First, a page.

[US]J. Jones From Here to Eternity (1998) 601: He reached quickly in his shirt pocket and pulled a single tube out of the pack.
[Aus]‘Nino Culotta’ Cop This Lot 92: ‘Have a soothin’ choob.’ He offered the policeman a packet of Gauloise cigarettes.

8. (UK prison) a prison officer who makes a habit of listening for information from prison informers.

[Ire]Share Slanguage.

9. (orig. US) a television set.

[US]Esquire Nov. 70: Tube, can be television, but usually telephone. Example: Buzz me on the tube. Call me up [OED].
[US]K. Brasselle Cannibals 284: You’ll fall asleep in the chair [...] then get up and watch television till there’s only a dot left in the tube.
[US]C. McFadden Serial 22: Meditation mats were lousy for Monday-night football on the tube.
[UK]Star 8 Sept. 30: While the rest of the world rushes madly about, endlessly pursuing excitement and the meaning of life, couch potatoes are at peace in front of their tubes.
[UK]Guardian Guide 19–25 June 10: Perhaps we don’t believe ourselves any more until we’ve seen our own faces grinning back from inside the tube.
[US]C. Cook Robbers (2001) 174: Some comedian on the tube now telling lightbulb jokes.
[US]J. Díaz This Is How You Lose Her 96: Smoking all my weed [...] watching the tube, sleeping.

10. (orig. US) television, as a medium, the industry [abbr. cathode ray tube, a basic component of the TV].

[US]Baker et al. CUSS.
[US]Harper’s Mag. Apr. 112: In future I might be obliged to turn for material to the tube.
[US]S. King Christine 486: Let’s go in the living room and watch some tube.
[US](con. 1970s) G. Pelecanos King Suckerman (1998) 21: He might as well watch a little tube.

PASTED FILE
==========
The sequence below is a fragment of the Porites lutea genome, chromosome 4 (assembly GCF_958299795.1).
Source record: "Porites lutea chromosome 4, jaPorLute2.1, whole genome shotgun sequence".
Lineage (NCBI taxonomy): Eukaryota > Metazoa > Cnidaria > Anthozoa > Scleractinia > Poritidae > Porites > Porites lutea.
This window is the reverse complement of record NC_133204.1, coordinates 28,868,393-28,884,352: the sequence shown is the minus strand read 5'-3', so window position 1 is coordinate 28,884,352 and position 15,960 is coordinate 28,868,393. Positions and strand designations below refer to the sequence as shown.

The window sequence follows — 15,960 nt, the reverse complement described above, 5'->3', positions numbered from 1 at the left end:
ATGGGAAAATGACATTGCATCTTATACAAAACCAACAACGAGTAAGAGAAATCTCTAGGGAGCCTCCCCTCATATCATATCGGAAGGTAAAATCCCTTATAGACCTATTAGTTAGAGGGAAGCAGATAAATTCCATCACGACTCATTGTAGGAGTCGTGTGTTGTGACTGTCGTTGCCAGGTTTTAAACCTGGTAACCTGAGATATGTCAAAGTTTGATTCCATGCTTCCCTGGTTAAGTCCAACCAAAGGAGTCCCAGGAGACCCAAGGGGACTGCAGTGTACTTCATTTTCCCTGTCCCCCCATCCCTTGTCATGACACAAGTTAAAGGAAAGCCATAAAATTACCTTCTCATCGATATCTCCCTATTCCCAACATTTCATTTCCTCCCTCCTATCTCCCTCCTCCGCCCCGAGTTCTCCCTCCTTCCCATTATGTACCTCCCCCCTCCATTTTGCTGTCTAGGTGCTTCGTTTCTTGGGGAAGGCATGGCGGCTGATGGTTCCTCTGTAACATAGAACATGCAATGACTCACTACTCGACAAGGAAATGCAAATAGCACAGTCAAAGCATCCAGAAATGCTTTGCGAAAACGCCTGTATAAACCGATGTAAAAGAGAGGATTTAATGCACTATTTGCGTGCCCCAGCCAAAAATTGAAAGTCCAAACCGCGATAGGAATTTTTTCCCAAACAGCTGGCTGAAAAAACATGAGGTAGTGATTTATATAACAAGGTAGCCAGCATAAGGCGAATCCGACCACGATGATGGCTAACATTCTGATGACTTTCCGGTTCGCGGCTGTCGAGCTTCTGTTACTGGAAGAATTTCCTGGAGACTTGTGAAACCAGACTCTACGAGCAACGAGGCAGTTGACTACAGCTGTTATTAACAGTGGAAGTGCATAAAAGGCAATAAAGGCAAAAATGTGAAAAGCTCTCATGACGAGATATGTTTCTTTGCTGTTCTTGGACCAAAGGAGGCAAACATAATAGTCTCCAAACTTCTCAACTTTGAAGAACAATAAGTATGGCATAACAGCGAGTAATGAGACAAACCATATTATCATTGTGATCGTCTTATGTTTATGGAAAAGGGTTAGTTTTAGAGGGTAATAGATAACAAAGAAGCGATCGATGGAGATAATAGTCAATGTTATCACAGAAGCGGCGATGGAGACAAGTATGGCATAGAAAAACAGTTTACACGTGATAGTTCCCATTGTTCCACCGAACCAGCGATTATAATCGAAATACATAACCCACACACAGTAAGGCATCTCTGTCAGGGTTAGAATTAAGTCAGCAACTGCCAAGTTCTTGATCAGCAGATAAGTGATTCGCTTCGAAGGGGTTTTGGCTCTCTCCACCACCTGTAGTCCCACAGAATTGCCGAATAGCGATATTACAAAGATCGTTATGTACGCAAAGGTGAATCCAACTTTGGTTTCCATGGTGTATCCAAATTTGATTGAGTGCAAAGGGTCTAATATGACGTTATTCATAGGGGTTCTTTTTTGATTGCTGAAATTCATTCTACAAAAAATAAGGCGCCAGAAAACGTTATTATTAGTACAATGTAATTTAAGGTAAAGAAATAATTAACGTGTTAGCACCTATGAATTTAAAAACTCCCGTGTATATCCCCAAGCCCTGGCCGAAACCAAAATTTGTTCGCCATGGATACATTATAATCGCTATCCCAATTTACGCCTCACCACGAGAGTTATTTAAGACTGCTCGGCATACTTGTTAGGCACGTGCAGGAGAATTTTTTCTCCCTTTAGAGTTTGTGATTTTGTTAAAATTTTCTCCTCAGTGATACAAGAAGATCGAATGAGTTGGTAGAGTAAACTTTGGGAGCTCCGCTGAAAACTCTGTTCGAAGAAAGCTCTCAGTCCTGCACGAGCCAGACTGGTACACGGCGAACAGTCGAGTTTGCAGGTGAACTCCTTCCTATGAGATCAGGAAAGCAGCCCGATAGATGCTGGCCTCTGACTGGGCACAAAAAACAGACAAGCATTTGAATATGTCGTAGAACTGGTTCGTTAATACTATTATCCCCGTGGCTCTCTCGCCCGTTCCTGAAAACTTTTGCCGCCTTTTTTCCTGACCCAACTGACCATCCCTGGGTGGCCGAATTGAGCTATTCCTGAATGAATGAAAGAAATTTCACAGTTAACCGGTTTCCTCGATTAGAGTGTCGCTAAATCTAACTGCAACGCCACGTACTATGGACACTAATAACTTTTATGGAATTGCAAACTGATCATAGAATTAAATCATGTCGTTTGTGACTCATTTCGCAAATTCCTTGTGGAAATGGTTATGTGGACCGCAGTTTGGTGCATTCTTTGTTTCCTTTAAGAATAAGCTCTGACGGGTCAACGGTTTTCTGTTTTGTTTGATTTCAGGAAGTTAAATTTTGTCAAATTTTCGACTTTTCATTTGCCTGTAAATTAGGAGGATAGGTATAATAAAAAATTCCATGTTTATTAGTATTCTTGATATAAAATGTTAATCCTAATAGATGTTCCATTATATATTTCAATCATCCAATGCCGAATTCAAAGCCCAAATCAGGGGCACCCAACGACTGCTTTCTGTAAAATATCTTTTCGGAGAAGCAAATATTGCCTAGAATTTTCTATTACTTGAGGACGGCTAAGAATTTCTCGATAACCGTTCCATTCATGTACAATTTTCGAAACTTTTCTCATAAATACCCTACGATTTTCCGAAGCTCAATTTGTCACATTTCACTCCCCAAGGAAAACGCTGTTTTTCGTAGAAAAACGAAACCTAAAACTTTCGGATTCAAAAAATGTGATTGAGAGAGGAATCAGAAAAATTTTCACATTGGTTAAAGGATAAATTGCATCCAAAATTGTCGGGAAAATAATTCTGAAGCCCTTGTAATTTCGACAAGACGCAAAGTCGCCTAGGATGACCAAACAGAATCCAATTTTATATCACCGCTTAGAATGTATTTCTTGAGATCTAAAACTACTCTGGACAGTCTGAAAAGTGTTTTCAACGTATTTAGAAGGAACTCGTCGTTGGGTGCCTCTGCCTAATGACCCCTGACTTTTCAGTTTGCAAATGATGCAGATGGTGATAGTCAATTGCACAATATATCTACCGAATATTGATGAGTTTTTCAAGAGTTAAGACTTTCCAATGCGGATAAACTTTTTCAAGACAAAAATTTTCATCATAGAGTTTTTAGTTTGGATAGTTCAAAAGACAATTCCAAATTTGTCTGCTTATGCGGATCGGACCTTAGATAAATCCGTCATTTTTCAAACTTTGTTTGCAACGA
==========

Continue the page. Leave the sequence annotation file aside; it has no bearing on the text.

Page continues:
[Aus]R.G. Barrett Mud Crab Boogie (2013) [ebook] ‘Kick back and grab some tube with us’.
[US]T. Dorsey Riptide Ultra-Glide 180: They watched some tube, local news.

11. (US prison) a Benzedrine inhaler, esp. used recreationally.

[US]J. Blake letter 25 Jan. in Joint (1972) 200: He told me he had arranged for a tube (locally, a toob). Which was a Benzedrine inhaler that we would eat to inflame us during the night.

12. (US campus) a very promiscuous young woman.

[US]Current Sl. III:4.

13. (US campus) an easy course [? surfing imagery].

[US]Baker et al. CUSS.

14. (orig. Aus.) a bottle or can of beer; also attrib.

B. Humphries A Nice Night’s Entertainment (1981) 77: We had a keg in the boot and [a] few dozen tubes between us so there was much chundering en route.
[UK]Galton & Simpson ‘Cuckoo in the Nest’ Steptoe and Son [TV script] Let’s break open a few tubes of Foster’s.
[Aus]F.J. Hardy Outcasts of Foolgarah (1975) 7: A lot of people drink canned beer these days: we’re becoming a race of tube suckers.
[Aus]B. Humphries Traveller’s Tool 110: The old image of a yobbo in a dirty singlet, a chilled tube in his hand and corks hanging off his hat.
[Aus]J. Byrell Lairs, Urgers & Coat-Tuggers 141: [U]nless he upped his weekly home-tippling to more than the three dozen tubes he got from Uncle Ern each Saturday evening.

In phrases

go down the tubes (v.) (also …the tube)

(orig. US) to fail badly, to collapse completely.

[US]H.S. Thompson letter 9 Feb. in Proud Highway (1997) 557: I’m still certain that something terrible is going to happen and this Hell’s Angels book will go down the tube somehow.
[UK]P. Theroux Picture Palace 12: They want to [...] move in, flush your achievement down the tube or gobble you up.
[UK]T. Blacker Fixx 158: A deal goes down the tubes, I’m pissed off as hell.
[UK]I. Welsh Filth 281: Two marriages doon the tubes in seven years.
[US]J. Franzen Corrections 342: She married her college boyfriend and had two baby girls, while Billy was going down the tubes.
[UK]K. Richards Life 54: I lost total interest in school after choir went down the tube.
[Aus]G. Disher Kill Shot [ebook] Dirk, short of cash after his business went down the tubes, sold his half share.
line one’s tubes (v.)

(Aus.) to eat.

[Aus]D. Niland Shiralee 78: It was time he lined his tubes again.
tube (it) (v.)

1. to travel on the London Underground.

[UK]C. Hamilton William – An Englishman (1999) 193: Next morning he tubed to the other end of London.
[UK]A. Christie Secret Adversary (1955) 28: ‘That’s Gloucester Road way. Plenty of time to get there if we Tube’.
[UK]G. Malkani Londonstani (2007) 151: I’d tubed it up here with a return ticket.

2. to watch television.

[US]G. Underwood ‘Razorback Sl.’ in AS L:1/2 54: tube it ‘watch TV.’.